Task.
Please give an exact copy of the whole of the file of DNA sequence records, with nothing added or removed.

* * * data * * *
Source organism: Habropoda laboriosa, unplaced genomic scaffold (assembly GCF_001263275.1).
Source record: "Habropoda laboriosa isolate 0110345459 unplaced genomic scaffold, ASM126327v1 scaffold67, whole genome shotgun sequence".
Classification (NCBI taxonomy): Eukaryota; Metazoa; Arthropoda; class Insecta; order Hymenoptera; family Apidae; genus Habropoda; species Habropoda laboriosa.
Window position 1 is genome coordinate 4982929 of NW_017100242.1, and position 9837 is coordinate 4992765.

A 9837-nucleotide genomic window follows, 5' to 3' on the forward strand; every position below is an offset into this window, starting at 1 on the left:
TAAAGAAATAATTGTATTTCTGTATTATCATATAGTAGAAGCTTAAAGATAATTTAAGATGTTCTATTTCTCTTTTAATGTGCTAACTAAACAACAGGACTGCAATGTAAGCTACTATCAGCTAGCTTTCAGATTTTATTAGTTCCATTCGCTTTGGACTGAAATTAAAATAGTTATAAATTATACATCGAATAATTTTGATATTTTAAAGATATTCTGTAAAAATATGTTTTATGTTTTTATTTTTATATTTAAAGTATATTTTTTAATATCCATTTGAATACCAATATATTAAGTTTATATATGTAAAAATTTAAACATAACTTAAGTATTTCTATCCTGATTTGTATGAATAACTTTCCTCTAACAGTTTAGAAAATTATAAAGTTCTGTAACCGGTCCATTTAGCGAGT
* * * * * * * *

Source organism: Habropoda laboriosa, unplaced genomic scaffold (assembly GCF_001263275.1).
Source record: "Habropoda laboriosa isolate 0110345459 unplaced genomic scaffold, ASM126327v1 scaffold67, whole genome shotgun sequence".
Classification (NCBI taxonomy): Eukaryota; Metazoa; Arthropoda; class Insecta; order Hymenoptera; family Apidae; genus Habropoda; species Habropoda laboriosa.
Window position 1 is genome coordinate 4982929 of NW_017100242.1, and position 9837 is coordinate 4992765.

A 9837-nucleotide genomic window follows, 5' to 3' on the forward strand; every position below is an offset into this window, starting at 1 on the left:
TAAAGAAATAATTGTATTTCTGTATTATCATATAGTAGAAGCTTAAAGATAATTTAAGATGTTCTATTTCTCTTTTAATGTGCTAACTAAACAACAGGACTGCAATGTAAGCTACTATCAGCTAGCTTTCAGATTTTATTAGTTCCATTCGCTTTGGACTGAAATTAAAATAGTTATAAATTATACATCGAATAATTTTGATATTTTAAAGATATTCTGTAAAAATATGTTTTATGTTTTTATTTTTATATTTAAAGTATATTTTTTAATATCCATTTGAATACCAATATATTAAGTTTATATATGTAAAAATTTAAACATAACTTAAGTATTTCTATCCTGATTTGTATGAATAACTTTCCTCTAACAGTTTAGAAAATTATAAAGTTCTGTAACCGGTCCATTTAGCGAGT